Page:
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Lady Mary Wortley Montagu

"[On her political writings:] It is, I confess, very possible that these my Labours may only be destined to line Trunks, or preserve roast Meat from too fierce a Fire; yet in that Shape I shall be useful to my Country."

Lady Mary Wortley Montagu, The Nonsense of Common-Sense (1738)

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"I have often observ'd the loudest Laughers to be the dullest Fellows in the Company."

Lady Mary Wortley Montagu, The Nonsense of Common-Sense (1738)

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"And when the long hours of our parting are past and we meet with champagne and a chicken at last ..."

Lady Mary Wortley Montagu, Six Town Eclogues (1747)

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"Mrs. D. is resolved to marry the old greasy curate. She was always High Church to an excessive degree."

Lady Mary Wortley Montagu, Letters Written During Her Travels in Europe, Asia and Africa (1779)

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"At the age of forty she is very far from being cold and insensible: her fire may be covered with ashes, but it is not extinguished."

Lady Mary Wortley Montagu, Letters Written During Her Travels in Europe, Asia and Africa (1779)

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"I have never had any great esteem for the generality of the fair sex, and my only consolation for being of that gender has been the assurance it gave me of never being married to any one among them."

Lady Mary Wortley Montagu, letter (1723), The Works of the Right Honorable Lady Mary Wortley Montagu, vol. 1 (1803)

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"The last wedding is that of Peg Pelham, and I think I have never seen so comfortable a prospect of happiness; according to all appearance she cannot fail of being a widow in six weeks at farthest, and accordingly she has been so good a housewife to line her wedding-clothes with black."

Lady Mary Wortley Montagu, letter (1727), The Works of the Right Honorable Lady Mary Wortley Montagu, vol. 1 (1803)

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"'Tis the established custom [in Vienna] for every lady to have two husbands, one that bears the name, and another that performs the duties."

Lady Mary Wortley Montagu, letter (1716), The Works of the Right Honorable Lady Mary Wortley Montagu, vol. 2 (1803)

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"Satire should, like a polish'd razor keen, / Wound with a touch, that's scarcely felt or seen."

Lady Mary Wortley Montagu, "Verses Address'd to the Imitator of Horace" (1733), The Works of the Right Honorable Lady Mary Wortley Montagu, vol. 5 (1803)

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"Thine is an oyster knife that hacks and hews -- / The rage but not the talent to abuse."

Lady Mary Wortley Montagu, "Verses Address'd to the Imitator of Horace" (1733), The Works of the Right Honorable Lady Mary Wortley Montagu, vol. 5 (1803)

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"But the fruit that can fall without shaking, / Indeed is too mellow for me."

Lady Mary Wortley Montagu, "Answer, for Lord William Hamilton" (1768), The Works of the Right Honorable Lady Mary Wortley Montagu, vol. 5 (1803)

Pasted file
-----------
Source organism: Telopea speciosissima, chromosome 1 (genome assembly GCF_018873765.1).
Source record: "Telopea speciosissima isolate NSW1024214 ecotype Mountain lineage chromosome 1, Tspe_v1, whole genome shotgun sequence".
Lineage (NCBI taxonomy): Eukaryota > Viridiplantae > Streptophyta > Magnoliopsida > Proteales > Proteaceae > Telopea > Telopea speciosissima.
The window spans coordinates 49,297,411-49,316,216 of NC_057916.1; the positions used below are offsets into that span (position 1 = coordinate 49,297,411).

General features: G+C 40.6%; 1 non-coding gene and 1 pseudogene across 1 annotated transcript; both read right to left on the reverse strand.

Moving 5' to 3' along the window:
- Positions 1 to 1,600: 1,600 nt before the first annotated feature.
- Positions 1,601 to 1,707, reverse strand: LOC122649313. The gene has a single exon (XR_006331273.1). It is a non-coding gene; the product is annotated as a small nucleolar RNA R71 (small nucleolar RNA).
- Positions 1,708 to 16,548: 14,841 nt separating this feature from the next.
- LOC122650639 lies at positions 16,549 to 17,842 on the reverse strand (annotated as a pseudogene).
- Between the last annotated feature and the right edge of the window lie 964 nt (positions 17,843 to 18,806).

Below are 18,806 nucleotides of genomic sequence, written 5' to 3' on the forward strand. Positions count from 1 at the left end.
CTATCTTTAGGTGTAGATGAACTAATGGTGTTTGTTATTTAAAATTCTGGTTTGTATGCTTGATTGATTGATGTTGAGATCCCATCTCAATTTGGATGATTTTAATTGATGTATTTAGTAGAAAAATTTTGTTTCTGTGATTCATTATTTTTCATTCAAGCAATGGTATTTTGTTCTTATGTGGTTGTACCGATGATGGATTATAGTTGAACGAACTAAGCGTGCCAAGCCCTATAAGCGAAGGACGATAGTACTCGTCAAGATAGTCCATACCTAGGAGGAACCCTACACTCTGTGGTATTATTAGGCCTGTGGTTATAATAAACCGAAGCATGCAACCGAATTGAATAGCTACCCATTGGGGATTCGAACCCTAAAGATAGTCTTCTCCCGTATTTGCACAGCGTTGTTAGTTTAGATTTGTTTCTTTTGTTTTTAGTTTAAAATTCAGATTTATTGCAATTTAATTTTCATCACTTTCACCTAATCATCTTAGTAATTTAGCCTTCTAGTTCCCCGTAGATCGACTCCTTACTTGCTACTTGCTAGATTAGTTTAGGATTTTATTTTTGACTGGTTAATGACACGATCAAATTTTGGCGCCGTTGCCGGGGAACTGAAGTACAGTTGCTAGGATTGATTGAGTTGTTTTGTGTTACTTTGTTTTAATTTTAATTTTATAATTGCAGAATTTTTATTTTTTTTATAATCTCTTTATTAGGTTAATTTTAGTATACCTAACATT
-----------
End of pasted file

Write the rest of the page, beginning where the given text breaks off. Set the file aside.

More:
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"Be plain in dress, and sober in your diet, / In short, my deary, kiss me! and be quiet."

Lady Mary Wortley Montagu, "A Summary of Lord Lyttleton's Advice to a Lady" (1768), The Works of the Right Honorable Lady Mary Wortley Montagu, vol. 5 (1803)

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"Solitude begets whimsies ..."

Lady Mary Wortley Montagu, 1759, in Sarah Josepha Buell Hale, ed., The Letters of Lady Mary Wortley Montagu (1876)

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"I am afraid we are little better than straws upon the water; we may flatter ourselves that we swim, when the current carries us along."

Lady Mary Wortley Montagu, 1759, in Sarah Josepha Buell Hale, ed., The Letters of Lady Mary Wortley Montagu (1876)

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"... forgive what you can't excuse ... "

Lady Mary Wortley Montagu, 1759, in Sarah Josepha Buell Hale, ed., The Letters of Lady Mary Wortley Montagu (1876)

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"Our sex's weakness you expose and blame, / Of every prating fop the common theme; / Yet from this weakness you suppose is due / Sublimer virtue than your Cato knew. / From whence is this unjust distinction shown? / Are we not formed with passions like your own? / Nature with equal fire our souls endued: / Our minds as lofty, and as warm our blood."

Lady Mary Wortley Montagu, 1759, in Sarah Josepha Buell Hale, ed., The Letters of Lady Mary Wortley Montagu (1876)

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"The familiarities of the gaming-table contribute very much to the decay of politeness ... The pouts and quarrels that naturally arise from disputes must put an end to all complaisance, or even good will towards one another."

Lady Mary Wortley Montagu, 1759, in Sarah Josepha Buell Hale, ed., The Letters of Lady Mary Wortley Montagu (1876)

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"... I despise the pleasure of pleasing people whom I despise ..."

Lady Mary Wortley Montagu, 1712, in Sarah Josepha Buell Hale, ed., The Letters of Lady Mary Wortley Montagu (1876)

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"... a man that is ashamed of passions that are natural and reasonable, is generally proud of those that are shameful and silly."